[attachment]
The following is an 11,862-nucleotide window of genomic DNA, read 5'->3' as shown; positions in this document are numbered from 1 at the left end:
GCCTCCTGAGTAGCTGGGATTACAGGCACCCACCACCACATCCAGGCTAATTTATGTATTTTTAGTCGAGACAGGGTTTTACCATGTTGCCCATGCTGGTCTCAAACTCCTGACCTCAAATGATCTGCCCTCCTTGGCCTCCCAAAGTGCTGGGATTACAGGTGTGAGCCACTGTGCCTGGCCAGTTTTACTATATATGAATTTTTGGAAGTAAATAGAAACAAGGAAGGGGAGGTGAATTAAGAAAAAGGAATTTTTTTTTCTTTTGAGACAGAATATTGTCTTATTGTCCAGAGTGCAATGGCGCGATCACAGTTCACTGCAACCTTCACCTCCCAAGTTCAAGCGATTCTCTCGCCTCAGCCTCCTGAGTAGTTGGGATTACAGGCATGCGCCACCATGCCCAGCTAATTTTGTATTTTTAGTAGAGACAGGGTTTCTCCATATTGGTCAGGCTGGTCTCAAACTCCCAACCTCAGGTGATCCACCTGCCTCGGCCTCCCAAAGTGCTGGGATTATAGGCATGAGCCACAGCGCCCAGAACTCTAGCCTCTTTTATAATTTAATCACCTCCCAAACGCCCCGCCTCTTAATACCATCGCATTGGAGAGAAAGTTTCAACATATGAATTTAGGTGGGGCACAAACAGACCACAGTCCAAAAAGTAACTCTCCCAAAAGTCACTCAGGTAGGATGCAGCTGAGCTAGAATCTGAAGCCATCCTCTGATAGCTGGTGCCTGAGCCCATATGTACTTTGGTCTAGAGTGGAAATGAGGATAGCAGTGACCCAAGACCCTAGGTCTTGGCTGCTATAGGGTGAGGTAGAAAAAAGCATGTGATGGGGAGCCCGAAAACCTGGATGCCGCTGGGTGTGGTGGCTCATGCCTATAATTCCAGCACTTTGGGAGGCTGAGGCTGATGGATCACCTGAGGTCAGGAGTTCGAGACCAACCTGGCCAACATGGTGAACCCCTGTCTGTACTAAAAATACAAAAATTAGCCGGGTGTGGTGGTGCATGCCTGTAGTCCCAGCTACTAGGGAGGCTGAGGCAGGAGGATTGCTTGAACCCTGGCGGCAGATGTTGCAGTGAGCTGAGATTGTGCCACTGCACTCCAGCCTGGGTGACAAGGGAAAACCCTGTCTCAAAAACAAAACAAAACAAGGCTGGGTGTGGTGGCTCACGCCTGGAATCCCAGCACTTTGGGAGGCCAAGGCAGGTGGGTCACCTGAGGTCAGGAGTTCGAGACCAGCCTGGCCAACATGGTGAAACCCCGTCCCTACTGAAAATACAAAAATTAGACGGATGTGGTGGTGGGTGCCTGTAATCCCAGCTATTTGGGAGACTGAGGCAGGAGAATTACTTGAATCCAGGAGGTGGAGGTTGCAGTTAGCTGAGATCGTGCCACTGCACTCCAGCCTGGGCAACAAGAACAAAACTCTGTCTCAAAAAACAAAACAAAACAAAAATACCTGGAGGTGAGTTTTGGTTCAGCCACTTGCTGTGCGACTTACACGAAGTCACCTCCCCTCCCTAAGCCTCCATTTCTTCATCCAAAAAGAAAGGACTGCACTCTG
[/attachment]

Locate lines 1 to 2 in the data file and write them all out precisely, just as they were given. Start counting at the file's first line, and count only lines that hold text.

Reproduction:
The following is an 11,862-nucleotide window of genomic DNA, read 5'->3' as shown; positions in this document are numbered from 1 at the left end:
GCCTCCTGAGTAGCTGGGATTACAGGCACCCACCACCACATCCAGGCTAATTTATGTATTTTTAGTCGAGACAGGGTTTTACCATGTTGCCCATGCTGGTCTCAAACTCCTGACCTCAAATGATCTGCCCTCCTTGGCCTCCCAAAGTGCTGGGATTACAGGTGTGAGCCACTGTGCCTGGCCAGTTTTACTATATATGAATTTTTGGAAGTAAATAGAAACAAGGAAGGGGAGGTGAATTAAGAAAAAGGAATTTTTTTTTCTTTTGAGACAGAATATTGTCTTATTGTCCAGAGTGCAATGGCGCGATCACAGTTCACTGCAACCTTCACCTCCCAAGTTCAAGCGATTCTCTCGCCTCAGCCTCCTGAGTAGTTGGGATTACAGGCATGCGCCACCATGCCCAGCTAATTTTGTATTTTTAGTAGAGACAGGGTTTCTCCATATTGGTCAGGCTGGTCTCAAACTCCCAACCTCAGGTGATCCACCTGCCTCGGCCTCCCAAAGTGCTGGGATTATAGGCATGAGCCACAGCGCCCAGAACTCTAGCCTCTTTTATAATTTAATCACCTCCCAAACGCCCCGCCTCTTAATACCATCGCATTGGAGAGAAAGTTTCAACATATGAATTTAGGTGGGGCACAAACAGACCACAGTCCAAAAAGTAACTCTCCCAAAAGTCACTCAGGTAGGATGCAGCTGAGCTAGAATCTGAAGCCATCCTCTGATAGCTGGTGCCTGAGCCCATATGTACTTTGGTCTAGAGTGGAAATGAGGATAGCAGTGACCCAAGACCCTAGGTCTTGGCTGCTATAGGGTGAGGTAGAAAAAAGCATGTGATGGGGAGCCCGAAAACCTGGATGCCGCTGGGTGTGGTGGCTCATGCCTATAATTCCAGCACTTTGGGAGGCTGAGGCTGATGGATCACCTGAGGTCAGGAGTTCGAGACCAACCTGGCCAACATGGTGAACCCCTGTCTGTACTAAAAATACAAAAATTAGCCGGGTGTGGTGGTGCATGCCTGTAGTCCCAGCTACTAGGGAGGCTGAGGCAGGAGGATTGCTTGAACCCTGGCGGCAGATGTTGCAGTGAGCTGAGATTGTGCCACTGCACTCCAGCCTGGGTGACAAGGGAAAACCCTGTCTCAAAAACAAAACAAAACAAGGCTGGGTGTGGTGGCTCACGCCTGGAATCCCAGCACTTTGGGAGGCCAAGGCAGGTGGGTCACCTGAGGTCAGGAGTTCGAGACCAGCCTGGCCAACATGGTGAAACCCCGTCCCTACTGAAAATACAAAAATTAGACGGATGTGGTGGTGGGTGCCTGTAATCCCAGCTATTTGGGAGACTGAGGCAGGAGAATTACTTGAATCCAGGAGGTGGAGGTTGCAGTTAGCTGAGATCGTGCCACTGCACTCCAGCCTGGGCAACAAGAACAAAACTCTGTCTCAAAAAACAAAACAAAACAAAAATACCTGGAGGTGAGTTTTGGTTCAGCCACTTGCTGTGCGACTTACACGAAGTCACCTCCCCTCCCTAAGCCTCCATTTCTTCATCCAAAAAGAAAGGACTGCACTCTG